Plaster has a funny way of seeping into every corner and crevice, including your plumbing. If flushed down the drain, this adhesive (and hardening) substance, over time, can build-up in your pipework. Initially, this can just cause drains to flow a bit slower than usual. But, eventually, enough plaster can build up and completely seize the drain.
Whenever this does happen, unclogging a plaster blocked drain can be a costly, time-consuming task, in some cases requiring new plumbing. However, there’s a simple solution to stopping this from happening: Install a plaster trap.
Keen on learning more? Let’s dive into more.
What is plaster?
To first understand just why plaster is bad news for plumbing, you have first to know what this substance is, in the first place.
Put simply: Plaster is a hardening building material that’s commonly used in structures and, oddly enough, in dental and medical offices for impressions or castings to help heal broken bones. Because of its initial liquid state, plaster tends to find its way down drains.
This isn’t necessarily a bad thing—until you realize that drains rarely ever flow in a straight line. They, usually, curve and snake through walls and groundwork, which means there are opportunities for the plaster to settle—and harden. That’s when trouble comes a-knocking.
Why install a plaster trap?
Like we mentioned before: Plaster traps can help save your sink (and plumbing) from both unsightly cosmetic damage and functionality flaws. As a dental and medical professionals, working in either private practices or in bustling Emergency Clinics, copious amounts of plaster can find its way in and through your office’s pipework from doing in-suite impressions.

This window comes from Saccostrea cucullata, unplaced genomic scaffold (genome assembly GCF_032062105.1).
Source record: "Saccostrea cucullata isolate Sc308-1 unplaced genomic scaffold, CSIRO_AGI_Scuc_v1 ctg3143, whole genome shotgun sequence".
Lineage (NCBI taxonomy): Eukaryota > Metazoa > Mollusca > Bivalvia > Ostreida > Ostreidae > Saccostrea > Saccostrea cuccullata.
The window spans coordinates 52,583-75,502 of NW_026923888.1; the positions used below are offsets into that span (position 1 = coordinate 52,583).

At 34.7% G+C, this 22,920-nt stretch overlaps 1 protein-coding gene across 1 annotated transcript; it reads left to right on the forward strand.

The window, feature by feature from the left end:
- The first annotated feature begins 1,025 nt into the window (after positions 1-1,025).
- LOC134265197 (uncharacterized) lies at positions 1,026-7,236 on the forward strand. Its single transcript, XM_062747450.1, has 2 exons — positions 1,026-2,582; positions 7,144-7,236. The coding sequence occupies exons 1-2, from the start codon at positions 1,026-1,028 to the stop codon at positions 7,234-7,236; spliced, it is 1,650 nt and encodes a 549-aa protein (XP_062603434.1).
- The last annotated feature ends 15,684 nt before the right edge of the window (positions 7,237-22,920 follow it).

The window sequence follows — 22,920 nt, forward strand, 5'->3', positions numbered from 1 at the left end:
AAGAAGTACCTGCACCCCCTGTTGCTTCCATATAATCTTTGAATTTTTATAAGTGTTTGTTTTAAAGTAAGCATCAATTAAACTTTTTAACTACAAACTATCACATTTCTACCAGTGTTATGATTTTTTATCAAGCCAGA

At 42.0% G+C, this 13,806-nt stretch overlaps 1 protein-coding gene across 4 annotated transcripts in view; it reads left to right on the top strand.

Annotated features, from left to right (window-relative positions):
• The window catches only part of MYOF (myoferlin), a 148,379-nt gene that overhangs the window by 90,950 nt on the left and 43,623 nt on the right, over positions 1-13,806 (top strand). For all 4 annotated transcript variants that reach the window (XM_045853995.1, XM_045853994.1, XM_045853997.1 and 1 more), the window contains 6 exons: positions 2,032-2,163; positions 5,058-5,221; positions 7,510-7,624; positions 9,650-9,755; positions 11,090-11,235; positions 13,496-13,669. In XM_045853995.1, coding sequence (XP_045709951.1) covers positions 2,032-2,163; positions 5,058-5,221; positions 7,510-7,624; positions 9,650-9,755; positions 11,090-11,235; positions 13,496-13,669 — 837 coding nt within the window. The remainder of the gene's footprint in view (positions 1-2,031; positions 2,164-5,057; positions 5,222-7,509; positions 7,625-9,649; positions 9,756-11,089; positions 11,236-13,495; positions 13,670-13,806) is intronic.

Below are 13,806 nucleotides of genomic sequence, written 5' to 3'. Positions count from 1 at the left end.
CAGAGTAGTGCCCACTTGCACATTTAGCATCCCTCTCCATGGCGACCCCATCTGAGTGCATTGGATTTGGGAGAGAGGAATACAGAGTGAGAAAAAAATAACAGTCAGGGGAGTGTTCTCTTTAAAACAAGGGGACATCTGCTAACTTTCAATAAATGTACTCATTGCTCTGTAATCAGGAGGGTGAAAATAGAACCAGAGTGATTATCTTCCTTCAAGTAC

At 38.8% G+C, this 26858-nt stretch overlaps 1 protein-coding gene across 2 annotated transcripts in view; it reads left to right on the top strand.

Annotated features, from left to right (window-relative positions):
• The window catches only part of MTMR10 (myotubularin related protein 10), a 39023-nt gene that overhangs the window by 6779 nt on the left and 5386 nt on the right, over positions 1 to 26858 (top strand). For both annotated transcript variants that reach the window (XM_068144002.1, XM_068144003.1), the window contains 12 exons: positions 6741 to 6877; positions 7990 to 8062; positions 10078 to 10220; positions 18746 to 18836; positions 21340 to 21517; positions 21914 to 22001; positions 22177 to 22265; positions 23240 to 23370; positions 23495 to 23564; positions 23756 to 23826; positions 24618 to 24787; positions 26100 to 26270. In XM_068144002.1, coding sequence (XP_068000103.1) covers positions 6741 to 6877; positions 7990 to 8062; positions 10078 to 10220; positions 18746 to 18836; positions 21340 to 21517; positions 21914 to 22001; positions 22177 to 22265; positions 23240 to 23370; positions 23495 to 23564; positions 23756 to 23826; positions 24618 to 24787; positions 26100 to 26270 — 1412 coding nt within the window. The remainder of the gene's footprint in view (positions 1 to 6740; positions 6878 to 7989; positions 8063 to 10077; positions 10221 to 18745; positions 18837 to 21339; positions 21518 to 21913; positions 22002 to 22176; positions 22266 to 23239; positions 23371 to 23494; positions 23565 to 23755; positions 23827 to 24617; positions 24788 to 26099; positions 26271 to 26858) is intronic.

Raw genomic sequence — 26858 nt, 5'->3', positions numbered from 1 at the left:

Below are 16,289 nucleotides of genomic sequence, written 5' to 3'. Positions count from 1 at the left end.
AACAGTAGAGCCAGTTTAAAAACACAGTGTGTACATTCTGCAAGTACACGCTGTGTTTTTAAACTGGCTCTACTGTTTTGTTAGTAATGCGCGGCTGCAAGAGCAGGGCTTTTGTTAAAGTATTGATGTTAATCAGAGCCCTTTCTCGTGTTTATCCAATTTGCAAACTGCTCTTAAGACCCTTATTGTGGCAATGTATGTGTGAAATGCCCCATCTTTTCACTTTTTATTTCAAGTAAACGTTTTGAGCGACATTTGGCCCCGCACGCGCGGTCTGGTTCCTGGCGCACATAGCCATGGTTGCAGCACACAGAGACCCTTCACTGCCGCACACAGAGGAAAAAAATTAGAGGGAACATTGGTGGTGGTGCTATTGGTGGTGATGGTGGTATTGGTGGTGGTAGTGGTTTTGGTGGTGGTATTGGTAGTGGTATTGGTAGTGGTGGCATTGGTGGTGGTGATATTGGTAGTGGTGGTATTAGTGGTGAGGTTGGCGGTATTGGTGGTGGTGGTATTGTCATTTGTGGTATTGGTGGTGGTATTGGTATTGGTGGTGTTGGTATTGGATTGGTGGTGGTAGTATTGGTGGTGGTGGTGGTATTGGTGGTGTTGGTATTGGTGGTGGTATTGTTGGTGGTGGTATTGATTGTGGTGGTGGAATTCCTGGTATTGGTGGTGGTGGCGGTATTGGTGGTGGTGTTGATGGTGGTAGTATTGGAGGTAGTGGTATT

How does a plaster trap work?
Odds are, you think that a plaster trap is something like your everyday sink catcher. Well, it’s far from it.
Plaster traps are quite industrial, by nature. They usually consist of large, gallon-plus sized “bucket trap” that catches the hardened plaster as it settles. In larger applications, this bucket can be as large as ten gallons or more.
To keep the plaster trap working optimally, it should be emptied and cleaned regularly. Depending on how it’s installers, cleaning-out these traps can be done either by yourself or with the help of a professional.
Why can plaster traps start to smell?
Drains tend to, well, smell a bit, especially when they’re clogged with organic debris.
Because plaster traps act as basically catch-cans, they can collect bits and pieces of natural matter that, over time, can produce off-putting smells. But, thankfully, you do have options to solve this problem.
First and foremost, a plaster trap that’s producing bad smells usually means it needs to be emptied and cleaned. However, here is a professional plaster trap deodorizers for drain and traps available that will do the trick.
Suffice to say that a thorough cleaning will be needed, at some point.
What if I already have a plaster blocked drain?
If you’re already dealing with a plaster blocked drain, there are a few things you can do to help get your water flow back to normal.
In most cases, a plumbing professional will be needed to remove these clogging.
So, a word to the wise: Installing a plaster trap can save you not only a good chunk of change later down the road but also future headaches, to boot.